Right leg red over green, left leg silver... the ABJ, at right, is twenty. As a breeding common loon, he has spent the entirety of his procreative life at Seney National Wildlife Refuge (1), in the eastern Upper Peninsula of Michigan. The refuge’s managed pools, which were carved out of the Great Manistique Swamp during the height of the New Deal, afford loons both abundant habitat and ample solitude, and within this accommodating environment the ABJ has flourished. Since acquiring his E Pool territory in 1997, he has produced, with his mate of eleven breeding seasons, an average of 1.1 chicks per summer – by loon standards, an exceptional level of sustained productivity. After several years spent reaching maturity on the ocean, two of these offspring have returned to Seney as adult males and have subsequently acquired their own refuge territories. In 2007, one hatched and fledged two chicks of his own, and in doing so rendered the ABJ a first-time grandfather.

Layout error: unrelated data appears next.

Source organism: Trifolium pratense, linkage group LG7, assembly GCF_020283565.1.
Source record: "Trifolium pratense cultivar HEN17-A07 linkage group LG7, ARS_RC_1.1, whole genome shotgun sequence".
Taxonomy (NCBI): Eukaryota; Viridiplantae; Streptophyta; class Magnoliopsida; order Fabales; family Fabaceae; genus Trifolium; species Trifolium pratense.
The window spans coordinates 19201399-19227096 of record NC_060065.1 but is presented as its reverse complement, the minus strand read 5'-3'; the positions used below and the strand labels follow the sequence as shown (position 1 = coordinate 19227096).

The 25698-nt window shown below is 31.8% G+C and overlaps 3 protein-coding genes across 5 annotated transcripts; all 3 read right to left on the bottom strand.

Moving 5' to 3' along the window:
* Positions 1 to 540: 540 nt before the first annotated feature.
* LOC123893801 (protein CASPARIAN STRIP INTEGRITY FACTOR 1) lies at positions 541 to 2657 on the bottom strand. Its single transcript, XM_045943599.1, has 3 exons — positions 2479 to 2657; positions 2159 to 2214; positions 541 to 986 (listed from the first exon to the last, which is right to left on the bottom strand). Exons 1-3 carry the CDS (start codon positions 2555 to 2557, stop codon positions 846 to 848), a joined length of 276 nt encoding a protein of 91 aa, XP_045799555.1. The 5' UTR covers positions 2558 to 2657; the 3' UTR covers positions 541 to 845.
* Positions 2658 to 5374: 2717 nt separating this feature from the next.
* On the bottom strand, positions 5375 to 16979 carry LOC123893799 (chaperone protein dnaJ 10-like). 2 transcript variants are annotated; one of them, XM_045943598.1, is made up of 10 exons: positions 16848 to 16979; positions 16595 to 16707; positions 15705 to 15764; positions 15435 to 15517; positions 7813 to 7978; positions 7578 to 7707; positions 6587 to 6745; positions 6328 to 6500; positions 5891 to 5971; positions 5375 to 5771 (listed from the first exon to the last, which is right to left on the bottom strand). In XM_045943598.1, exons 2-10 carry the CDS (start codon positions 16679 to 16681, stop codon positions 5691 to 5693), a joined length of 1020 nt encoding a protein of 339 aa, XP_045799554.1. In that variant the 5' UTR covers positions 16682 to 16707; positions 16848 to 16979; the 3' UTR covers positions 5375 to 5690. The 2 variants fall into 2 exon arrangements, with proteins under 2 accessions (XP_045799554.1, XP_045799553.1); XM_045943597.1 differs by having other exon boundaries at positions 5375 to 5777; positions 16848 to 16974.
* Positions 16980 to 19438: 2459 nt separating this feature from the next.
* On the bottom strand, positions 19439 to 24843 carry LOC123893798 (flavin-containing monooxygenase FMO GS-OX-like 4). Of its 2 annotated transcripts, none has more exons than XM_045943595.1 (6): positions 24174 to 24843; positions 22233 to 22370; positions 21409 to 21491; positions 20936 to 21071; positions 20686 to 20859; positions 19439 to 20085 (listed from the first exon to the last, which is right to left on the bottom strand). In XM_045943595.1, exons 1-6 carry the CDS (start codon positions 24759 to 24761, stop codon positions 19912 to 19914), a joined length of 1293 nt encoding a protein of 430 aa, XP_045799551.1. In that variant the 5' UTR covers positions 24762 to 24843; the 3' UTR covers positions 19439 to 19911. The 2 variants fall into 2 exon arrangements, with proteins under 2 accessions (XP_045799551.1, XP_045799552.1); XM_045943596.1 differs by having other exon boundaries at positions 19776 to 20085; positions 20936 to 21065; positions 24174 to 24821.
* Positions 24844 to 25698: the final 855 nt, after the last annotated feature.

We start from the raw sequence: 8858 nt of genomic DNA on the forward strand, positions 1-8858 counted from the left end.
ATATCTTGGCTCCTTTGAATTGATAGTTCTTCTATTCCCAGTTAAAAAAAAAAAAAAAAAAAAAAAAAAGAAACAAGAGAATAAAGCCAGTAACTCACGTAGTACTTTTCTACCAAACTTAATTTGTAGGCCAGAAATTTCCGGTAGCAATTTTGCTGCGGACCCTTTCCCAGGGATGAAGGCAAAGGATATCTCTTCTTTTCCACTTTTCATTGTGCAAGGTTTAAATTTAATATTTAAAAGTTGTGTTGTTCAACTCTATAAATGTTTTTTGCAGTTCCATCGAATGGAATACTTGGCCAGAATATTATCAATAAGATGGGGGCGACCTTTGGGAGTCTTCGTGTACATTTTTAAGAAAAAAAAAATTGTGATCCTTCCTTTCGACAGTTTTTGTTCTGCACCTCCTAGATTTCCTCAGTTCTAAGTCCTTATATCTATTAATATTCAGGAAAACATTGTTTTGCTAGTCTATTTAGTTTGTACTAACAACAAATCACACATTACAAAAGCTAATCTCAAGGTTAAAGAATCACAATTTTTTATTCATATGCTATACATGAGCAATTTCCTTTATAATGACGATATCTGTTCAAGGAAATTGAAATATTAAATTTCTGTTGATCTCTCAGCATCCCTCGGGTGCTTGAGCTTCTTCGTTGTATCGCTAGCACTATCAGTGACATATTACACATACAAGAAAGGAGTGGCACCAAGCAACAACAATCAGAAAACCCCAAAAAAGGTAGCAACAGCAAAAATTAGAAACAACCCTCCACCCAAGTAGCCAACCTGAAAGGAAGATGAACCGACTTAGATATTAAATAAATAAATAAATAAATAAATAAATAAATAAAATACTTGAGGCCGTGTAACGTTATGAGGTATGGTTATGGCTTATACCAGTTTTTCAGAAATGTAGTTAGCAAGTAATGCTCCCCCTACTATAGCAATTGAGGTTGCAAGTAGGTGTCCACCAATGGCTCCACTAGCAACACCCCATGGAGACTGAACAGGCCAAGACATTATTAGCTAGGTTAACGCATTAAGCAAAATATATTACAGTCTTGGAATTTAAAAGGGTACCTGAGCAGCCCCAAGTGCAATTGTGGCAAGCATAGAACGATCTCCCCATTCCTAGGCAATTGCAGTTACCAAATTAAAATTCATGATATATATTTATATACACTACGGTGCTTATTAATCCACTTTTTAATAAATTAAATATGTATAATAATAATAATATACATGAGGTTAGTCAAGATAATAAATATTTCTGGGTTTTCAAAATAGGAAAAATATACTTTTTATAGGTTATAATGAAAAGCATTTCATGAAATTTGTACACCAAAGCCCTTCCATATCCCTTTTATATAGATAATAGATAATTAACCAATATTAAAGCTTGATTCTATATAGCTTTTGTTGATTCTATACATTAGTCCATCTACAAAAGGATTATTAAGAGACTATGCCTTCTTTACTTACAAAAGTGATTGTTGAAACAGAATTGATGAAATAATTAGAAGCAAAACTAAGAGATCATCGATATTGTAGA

One hundred and seventy miles to the northwest of Seney’s man-made impoundments, the McCargoe Cove female resides under circumstances that better conform to the archetype of traditional loon habitat. Her home is a tapering fjord of rock and conifer cut into the north shore of Isle Royale National Park (2), an island of federally-designated wilderness within Lake Superior that harbors over 100 breeding loon pairs, including 40 – like the McCargoe female and her mate – who nest upon the shores of Superior itself. Several years ago, during an atlasing project by Common Coast, a problem emerged: the traditional McCargoe nest site, located on a small hummock near the base of the cove, was intersected by one of the park’s more popular portage routes. Canoeists heading to or arriving from Chickenbone Lake, funneled into the mouth of Chickenbone Creek, were forced to pass within close proximity of the nest. While the McCargoe pair was clearly selecting and constructing their site in advance of this heavy recreational traffic, during the actual month-long incubation of eggs they were suffering the chronic encroachment of inadvertently disruptive paddlers.